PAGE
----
When I learned of the verdict delivered at the the Sendai High Court today, it struck me just how long a road it has been for Junichi Sato and Toru Suzuki - the Tokyo Two, and not a road that involved much justice.

In 2008, I was working for Greenpeace in New Zealand when the news came through that our office in Japan had been raided by a comically huge police contingent, and that Junichi and Toru had been arrested. They were held for the better part of a month before being charged with trivial crimes of “trespass” and “theft”, all because they entered a transport depot in full view of staff, removed a box of whale meat and gave it to the authorities as evidence of embezzlement of public money.

Junichi Sato (2nd from right), Executive Director of Greenpeace Japan, stands outside Sendai Court, alongside his defense counsel: Yasushi Tadano (in blue shirt), after receiving an upheld conviction in his appeal hearing: a one year sentence suspended for 3 years. © Jeremy Sutton-Hibbert / Greenpeace

Last September, after an extended trial where key evidence was withheld, witness testimony ignored, and basic human rights trampled, Junichi and Toru were finally handed one year jail sentences, suspended for three years. For those of us working closely with the case, the entire process: from the public prosecutors dropping the official embezzlement investigation, the heavy-handed police raid, to the very narrow view the court took on the case, seemed to be engineered to ensure Junichi and Toru would be found guilty and punished for standing up against official corruption.

Three months after the verdict was handed down, our fortunes seemed to have changed when the Fisheries Agency of Japan admitted that its officials had illegally accepted whale meat “gifts” from the whaling industry. An official apology was issued with a promise that those involved had been reprimanded, although no real investigation had taken place and the “punishments” meted out amounted to little more than a dressing down compared to Junichi and Toru’s sentences. Only one official, prominent IWC negotiator Jun Yamashita, appears to have lost his job as a result of the admisson.

The admission did amount to a further vindication for the Tokyo Two, adding significant weight to their allegations of embezzlement within Japan’s whaling industry. Despite no new evidence being allowed during Junichi and Toru’s appeal to the Sendai High Court this June, we had hoped that the court would recognize the FAJ’s admission as a vindication and acquit them.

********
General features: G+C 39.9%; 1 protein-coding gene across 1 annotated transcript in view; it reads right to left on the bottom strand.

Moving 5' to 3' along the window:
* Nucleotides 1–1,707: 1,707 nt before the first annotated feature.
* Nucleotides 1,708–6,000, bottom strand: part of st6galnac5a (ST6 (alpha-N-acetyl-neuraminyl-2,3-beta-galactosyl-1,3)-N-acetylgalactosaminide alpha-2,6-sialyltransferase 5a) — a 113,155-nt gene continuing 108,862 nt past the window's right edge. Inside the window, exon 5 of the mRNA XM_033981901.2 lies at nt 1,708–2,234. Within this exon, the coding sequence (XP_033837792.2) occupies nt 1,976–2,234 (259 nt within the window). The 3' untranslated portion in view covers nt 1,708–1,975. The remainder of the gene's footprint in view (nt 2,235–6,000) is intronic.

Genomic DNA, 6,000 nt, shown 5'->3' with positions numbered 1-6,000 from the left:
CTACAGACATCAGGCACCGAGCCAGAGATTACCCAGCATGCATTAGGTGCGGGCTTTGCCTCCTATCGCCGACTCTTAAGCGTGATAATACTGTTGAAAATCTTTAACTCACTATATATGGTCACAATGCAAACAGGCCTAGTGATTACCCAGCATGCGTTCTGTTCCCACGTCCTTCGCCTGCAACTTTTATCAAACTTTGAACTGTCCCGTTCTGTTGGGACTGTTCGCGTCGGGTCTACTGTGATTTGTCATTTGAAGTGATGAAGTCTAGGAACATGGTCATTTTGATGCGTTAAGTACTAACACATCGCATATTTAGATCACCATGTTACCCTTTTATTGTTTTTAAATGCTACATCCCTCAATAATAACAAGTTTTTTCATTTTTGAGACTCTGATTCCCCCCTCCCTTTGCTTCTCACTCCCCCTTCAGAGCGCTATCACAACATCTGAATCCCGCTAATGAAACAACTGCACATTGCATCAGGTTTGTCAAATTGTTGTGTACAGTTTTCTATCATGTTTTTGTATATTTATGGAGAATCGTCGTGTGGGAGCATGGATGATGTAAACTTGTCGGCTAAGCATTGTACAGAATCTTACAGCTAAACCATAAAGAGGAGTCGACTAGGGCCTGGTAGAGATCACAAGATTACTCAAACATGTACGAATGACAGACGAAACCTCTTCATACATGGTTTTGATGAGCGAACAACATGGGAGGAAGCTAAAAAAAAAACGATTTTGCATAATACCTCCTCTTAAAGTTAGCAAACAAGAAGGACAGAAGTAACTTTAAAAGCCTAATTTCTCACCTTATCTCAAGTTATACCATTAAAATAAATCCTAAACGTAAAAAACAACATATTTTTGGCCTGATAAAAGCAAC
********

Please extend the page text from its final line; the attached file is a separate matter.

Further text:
Unfortunately, the Sendai High Court chose to uphold the Aomori court’s unjust verdict in full, maintaining the black mark on Japan’s justice system and international human rights record, and reinforcing the message that if one stands up to corruption in Japan, severe punishment will follow.

During the delivery of today’s verdict, the lead judge softly mumbled through his comments, leaving Junichi and the defence counsel straining to hear that there was in fact no clear reason for the decision. When citizens are convicted for exposing corruption, offences which are later confirmed by the authorities, and are still found guilty on appeal, a society must question its leaders.

The Tokyo Two’s case has exposed the corrupt, wasteful heart of the industry to the Japanese public, forced an unprecedented admission and apology from the FAJ, and poured cold water on the cosy relationship between the government and the industry.

The March 11 earthquake, tsunami and Fukushima nuclear disaster have also had a profound effect on Japan and left the lives of many citizens and fishing communities in tatters. With the reconstruction effort and so many people needing support, it will be hard for the FAJ to justify wasting more taxpayer money on the unneeded and unwanted whaling industry, not to mention throw away the huge sums required to replace the aging whaling factory ship, Nisshin Maru so it can return to the Southern Ocean. The Tokyo Two deserve justice, whales need justice, and the people of Japan need justice from this crooked industry. By properly investigating the whale meat scandal and re-directing the tax money wasted on whaling, the Japanese government can give it to them.

Read more about the Tokyo Two trial here.

Greg McNevin works for Greenpeace International’s communications team and has been working on the Tokyo Two case since 2008.